Portsmouth Literary and Scientific Society (10 december 1887)

From The Arthur Conan Doyle Encyclopedia

This article is a report of the Portsmouth Literary and Scientific Society published in the Hampshire Telegraph and Sussex Chronicle on 10 december 1887.

The report is about a lecture "Congo Free State" by Dr. G. Smith, attended by Arthur Conan Doyle where he spoke as well.


Hampshire Telegraph and Sussex Chronicle (10 december 1887, p. 6)

Portsmouth Literary and Scientific Society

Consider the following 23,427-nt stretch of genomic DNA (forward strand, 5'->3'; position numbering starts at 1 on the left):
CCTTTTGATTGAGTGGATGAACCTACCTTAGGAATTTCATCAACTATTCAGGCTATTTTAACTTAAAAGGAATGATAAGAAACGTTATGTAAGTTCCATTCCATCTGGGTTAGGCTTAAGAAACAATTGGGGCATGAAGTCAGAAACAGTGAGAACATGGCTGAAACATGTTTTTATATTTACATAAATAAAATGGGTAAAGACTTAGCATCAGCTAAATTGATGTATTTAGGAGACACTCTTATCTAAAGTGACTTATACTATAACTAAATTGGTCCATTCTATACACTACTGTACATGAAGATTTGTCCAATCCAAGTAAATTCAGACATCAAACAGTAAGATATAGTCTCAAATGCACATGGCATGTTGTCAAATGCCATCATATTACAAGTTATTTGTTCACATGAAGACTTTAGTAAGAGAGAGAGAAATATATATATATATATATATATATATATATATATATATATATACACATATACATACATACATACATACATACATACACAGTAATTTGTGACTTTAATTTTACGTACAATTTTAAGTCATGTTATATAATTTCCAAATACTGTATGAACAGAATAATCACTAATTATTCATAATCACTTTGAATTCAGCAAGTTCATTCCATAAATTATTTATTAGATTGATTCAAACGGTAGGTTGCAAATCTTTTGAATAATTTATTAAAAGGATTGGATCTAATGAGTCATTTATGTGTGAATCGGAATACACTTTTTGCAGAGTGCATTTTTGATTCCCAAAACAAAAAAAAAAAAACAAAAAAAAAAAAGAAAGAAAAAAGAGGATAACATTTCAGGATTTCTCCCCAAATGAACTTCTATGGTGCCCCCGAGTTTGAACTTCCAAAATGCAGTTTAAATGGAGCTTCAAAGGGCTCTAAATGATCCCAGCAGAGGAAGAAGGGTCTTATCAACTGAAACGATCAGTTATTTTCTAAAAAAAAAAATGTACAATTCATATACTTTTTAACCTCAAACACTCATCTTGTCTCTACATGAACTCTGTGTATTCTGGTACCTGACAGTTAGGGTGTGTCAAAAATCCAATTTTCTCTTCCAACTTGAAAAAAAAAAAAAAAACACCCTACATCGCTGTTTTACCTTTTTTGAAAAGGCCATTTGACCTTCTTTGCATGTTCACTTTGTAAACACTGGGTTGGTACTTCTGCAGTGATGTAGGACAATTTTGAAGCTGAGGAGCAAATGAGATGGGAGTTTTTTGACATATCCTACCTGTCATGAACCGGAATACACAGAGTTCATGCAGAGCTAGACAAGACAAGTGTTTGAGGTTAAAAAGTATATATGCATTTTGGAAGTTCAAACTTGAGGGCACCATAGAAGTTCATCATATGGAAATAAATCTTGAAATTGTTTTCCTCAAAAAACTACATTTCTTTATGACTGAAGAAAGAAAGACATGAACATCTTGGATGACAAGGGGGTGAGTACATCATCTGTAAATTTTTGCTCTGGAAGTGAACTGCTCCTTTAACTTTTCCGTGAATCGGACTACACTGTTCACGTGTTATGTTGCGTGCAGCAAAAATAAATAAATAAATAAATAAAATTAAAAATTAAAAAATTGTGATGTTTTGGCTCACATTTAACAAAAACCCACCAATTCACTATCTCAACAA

The second ordinary meeting of the members of this Society for the session was held on Tuesday night in the Sailor Boys' Room of the Soldiers' Institute, when among those present were : The President (Mr. J. Hay), General J. W. Cox, C.B., F.R.G.S., General A. W. Drayson, F.R.A.S., Colonel J. Muskett, Colonel J. E. Taylor, Col. Wintle, Captain Fawkner, R.N., Captain Millar, R.N., Captain G. Harris, Captain Jardine, Drs. W. H. Axford, J. Watson, F. G. Driver, Bernard J. Guillemard, Edmonds, and C. C. Claremont; Revs. Dr. W. Stern, Calvert, and W. J. Staples, Messrs. Hugh S. Maclauchlan, H. Percy Boulnois, W. Weston, R. West Taylor, G. Ollis, Percy, W. Inglis, R.N., J. S. Robinson, R.N., A. Howell, F. H. Wollaston, E. T. Mayne, J. R. Constantine, C. Joram, H. Gruzelier, T. R. Dennis, J. L. Childs, J. S. Roberton, W. Carter, G. Löhr, G. Cooke, W. S. M. McCallum, C.E., J. W. Bonghton, R. East, G. F. Bell, Dr. A. Conan Doyle and Dr. J. Ward Cousins (Hon. Secs.), &c. The following gentlemen were elected members of the society: Messrs. J. W. Boughton, W.S.M. McCallum, C.E., and A. Seale. Messrs. J. Robson and R. East were nominated for membership Dr. G. Smith, who read a paper on the "Congo Free State," described the origin of the State, which owed its existence to the liberality of Leopold II., the King of the Belgians, and then traced, with the help of a map, the difficulties that were experienced in administering it, not only through its dual Government, but also by being surrounded by tracts of territory under the sovereignty of several European Powers. The people occupying the districts, with their barbarous customs, were humorously described, after which interesting observations were made on the fauna and flora of the country. Dealing with the commerce and future prospects of the Congo, he pointed out that the value of the territory around the river was as yet unknown, but whoever could obtain possession of the river would have the highway to Central Africa. He did not believe there was a sufficiently inexhaustible store of ivory to be found to make the enterprise remunerative, while though the country produced a rich supply of coffee he questioned whether the expensiveness of conveying it to the coast would not outweigh the advantages of the natural productiveness of the soil. An interesting discussion followed, in which the President, General Drayson, Dr. Conan Doyle, Dr. J. W. Cousins, Mr. A. Howell, and Mr. McCallum took part, and a vote of thanks was accorded the lecturer.